Teachers can model how to watch a video by embedding it into their beginning-of-the-year routines and procedures. Create or find a few videos that you can watch with your class (mini lessons of reading, writing, vocabulary, grammar – you name it!), and walk them through the process of reading the video. We must be diligent with this modeling. One time isn’t enough! If we embed this digital skills lesson into the lessons we already planned to teach, it doesn’t take much extra time.
Many times, I’ve had to watch videos for work. If students want to build something or fix their car in the future, they’ll need to be able to “read” a YouTube video tutorial. Digital literacy is a skill that encompasses far more than simply being a critical thinker with videos. Yet, it seems like the perfect lesson to share with students during a time when virtual learning is the new norm.
This is the digital lesson I’ve used with my secondary students to help them get started with this kind of visual literacy. It emphasizes the idea of close reading a video with critical thinking skills instead of treating it like a five minute toy unboxing we can watch mindlessly while scarfing half a bag of Doritos.
As the world moves up on the digital platform, teachers have an important task of educating students about digital responsibility. Specifically, it seems like plagiarism is more of an issue now than ever. I have always modeled proper citation skills through think alouds with my middle and high school students. I let them see my thinking, which makes a difference.
Even virtually, we can provide this window of transparency. I always like to teach an engaging plagiarism unit during first quarter or right before our first big research paper unit. All students can use the refresher, and the variety of activities I incorporate seem to be much more effective than writing in all caps on the syllabus, PLAGIARISM IS NOT ALLOWED AND WILL RESULT IN SERIOUS CONSEQUENCES. As it turns out, that approach doesn’t work very well.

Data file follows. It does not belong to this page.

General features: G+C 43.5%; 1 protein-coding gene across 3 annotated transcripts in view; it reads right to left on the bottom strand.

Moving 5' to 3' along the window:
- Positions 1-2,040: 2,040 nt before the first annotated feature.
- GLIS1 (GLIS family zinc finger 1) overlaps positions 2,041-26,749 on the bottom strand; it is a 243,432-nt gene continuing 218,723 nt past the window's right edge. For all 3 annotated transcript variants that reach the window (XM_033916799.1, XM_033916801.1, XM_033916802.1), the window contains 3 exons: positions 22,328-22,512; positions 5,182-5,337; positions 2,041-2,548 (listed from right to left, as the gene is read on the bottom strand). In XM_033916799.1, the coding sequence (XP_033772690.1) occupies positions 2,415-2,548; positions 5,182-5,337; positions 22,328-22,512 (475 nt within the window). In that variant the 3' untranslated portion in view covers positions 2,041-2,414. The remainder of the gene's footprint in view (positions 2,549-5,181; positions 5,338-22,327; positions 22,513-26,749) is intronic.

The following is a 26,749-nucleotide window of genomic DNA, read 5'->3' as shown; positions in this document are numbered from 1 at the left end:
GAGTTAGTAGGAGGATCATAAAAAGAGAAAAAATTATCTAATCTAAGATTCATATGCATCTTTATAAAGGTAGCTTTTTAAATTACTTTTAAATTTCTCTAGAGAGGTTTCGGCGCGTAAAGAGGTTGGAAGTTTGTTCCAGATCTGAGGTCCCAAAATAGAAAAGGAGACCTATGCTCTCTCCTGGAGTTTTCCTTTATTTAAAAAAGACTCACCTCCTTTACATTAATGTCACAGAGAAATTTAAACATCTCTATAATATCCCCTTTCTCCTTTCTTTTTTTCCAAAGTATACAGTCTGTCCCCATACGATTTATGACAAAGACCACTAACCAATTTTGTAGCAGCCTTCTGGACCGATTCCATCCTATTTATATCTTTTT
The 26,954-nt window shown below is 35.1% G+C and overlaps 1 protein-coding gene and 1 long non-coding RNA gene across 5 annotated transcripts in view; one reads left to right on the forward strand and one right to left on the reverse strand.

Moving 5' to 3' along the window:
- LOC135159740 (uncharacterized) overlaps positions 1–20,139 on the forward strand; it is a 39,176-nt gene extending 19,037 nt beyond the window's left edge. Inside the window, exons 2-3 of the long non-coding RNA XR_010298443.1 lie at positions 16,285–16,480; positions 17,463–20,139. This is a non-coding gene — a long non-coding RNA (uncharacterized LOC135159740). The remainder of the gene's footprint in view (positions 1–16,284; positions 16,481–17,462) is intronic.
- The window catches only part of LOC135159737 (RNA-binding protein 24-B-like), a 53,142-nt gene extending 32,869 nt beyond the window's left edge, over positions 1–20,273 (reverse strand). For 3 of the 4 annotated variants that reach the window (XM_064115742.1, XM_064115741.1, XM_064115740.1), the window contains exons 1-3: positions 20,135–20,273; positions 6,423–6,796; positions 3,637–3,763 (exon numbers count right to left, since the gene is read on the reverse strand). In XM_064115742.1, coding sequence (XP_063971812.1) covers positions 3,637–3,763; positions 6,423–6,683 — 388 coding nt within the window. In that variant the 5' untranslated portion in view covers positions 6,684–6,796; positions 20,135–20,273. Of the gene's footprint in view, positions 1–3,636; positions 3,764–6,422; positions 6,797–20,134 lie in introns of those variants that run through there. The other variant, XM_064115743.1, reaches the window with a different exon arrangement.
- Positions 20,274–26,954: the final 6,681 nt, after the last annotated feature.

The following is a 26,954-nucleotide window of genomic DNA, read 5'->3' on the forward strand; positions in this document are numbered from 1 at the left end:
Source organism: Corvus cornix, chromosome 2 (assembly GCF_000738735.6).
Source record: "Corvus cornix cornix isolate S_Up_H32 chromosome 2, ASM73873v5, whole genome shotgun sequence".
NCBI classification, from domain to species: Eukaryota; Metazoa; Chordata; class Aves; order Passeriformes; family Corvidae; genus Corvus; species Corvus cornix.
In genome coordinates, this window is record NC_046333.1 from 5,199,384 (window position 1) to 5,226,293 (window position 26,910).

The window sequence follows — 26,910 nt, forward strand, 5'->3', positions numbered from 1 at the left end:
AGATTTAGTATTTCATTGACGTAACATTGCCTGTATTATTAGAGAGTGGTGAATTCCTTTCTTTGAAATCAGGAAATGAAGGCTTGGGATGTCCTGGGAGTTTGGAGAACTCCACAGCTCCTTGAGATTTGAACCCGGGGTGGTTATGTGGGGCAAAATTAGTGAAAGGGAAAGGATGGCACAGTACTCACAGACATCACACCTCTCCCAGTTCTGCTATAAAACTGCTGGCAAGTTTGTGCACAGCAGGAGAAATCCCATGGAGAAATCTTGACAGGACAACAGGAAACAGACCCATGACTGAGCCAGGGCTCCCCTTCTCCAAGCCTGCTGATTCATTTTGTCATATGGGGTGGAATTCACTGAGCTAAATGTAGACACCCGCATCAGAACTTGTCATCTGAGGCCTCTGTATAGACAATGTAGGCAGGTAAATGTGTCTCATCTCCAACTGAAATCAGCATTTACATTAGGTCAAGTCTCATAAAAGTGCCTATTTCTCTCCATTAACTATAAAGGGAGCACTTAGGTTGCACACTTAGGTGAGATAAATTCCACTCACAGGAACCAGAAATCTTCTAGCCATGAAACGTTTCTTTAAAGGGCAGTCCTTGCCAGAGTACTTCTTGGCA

As we teach students about plagiarism, we should show them different types. It’s more than just copy and paste. Turning in your friend’s essay from last year? Yep. That’s plagiarism. Piecing together bits and pieces of research from a variety of sources but not citing it? That, too.
It’s been helpful to also review skills like summarizing, paraphrasing, and directly quoting. What are the differences and similarities? When should we as writers use each type? Model examples, and then ask them to try with your support.
Pictures? We need to cite those, too!
You can read more about how I teach students to avoid plagiarism in the secondary classroom. This digital skills unit is so necessary. When we teach plagiarism and citation skills in a memorable way, students ask questions when they are confused and take charge of their learning. And, if there is any blatant plagiarizing, students generally own their mistake.
EXECUTIVE FUNCTIONING SYSTEMS
Digital skills are imperative for twenty-first century learners, but with the sudden shift to remote learning, their importance is elevated even more. I’ve taught a class that incorporates social emotional learning, digital citizenship, career readiness, and financial literacy. Sometimes, it feels like there just isn’t enough time to fit it all in.
But, when we embed digital skills lessons into our existing lessons, we are accomplishing two important learning targets in the same amount of time. Plus, we can use our creative approaches to create executive functioning systems that help everyone to work more efficiently.
Remember: Where there’s a problem, we can create a system to solve it.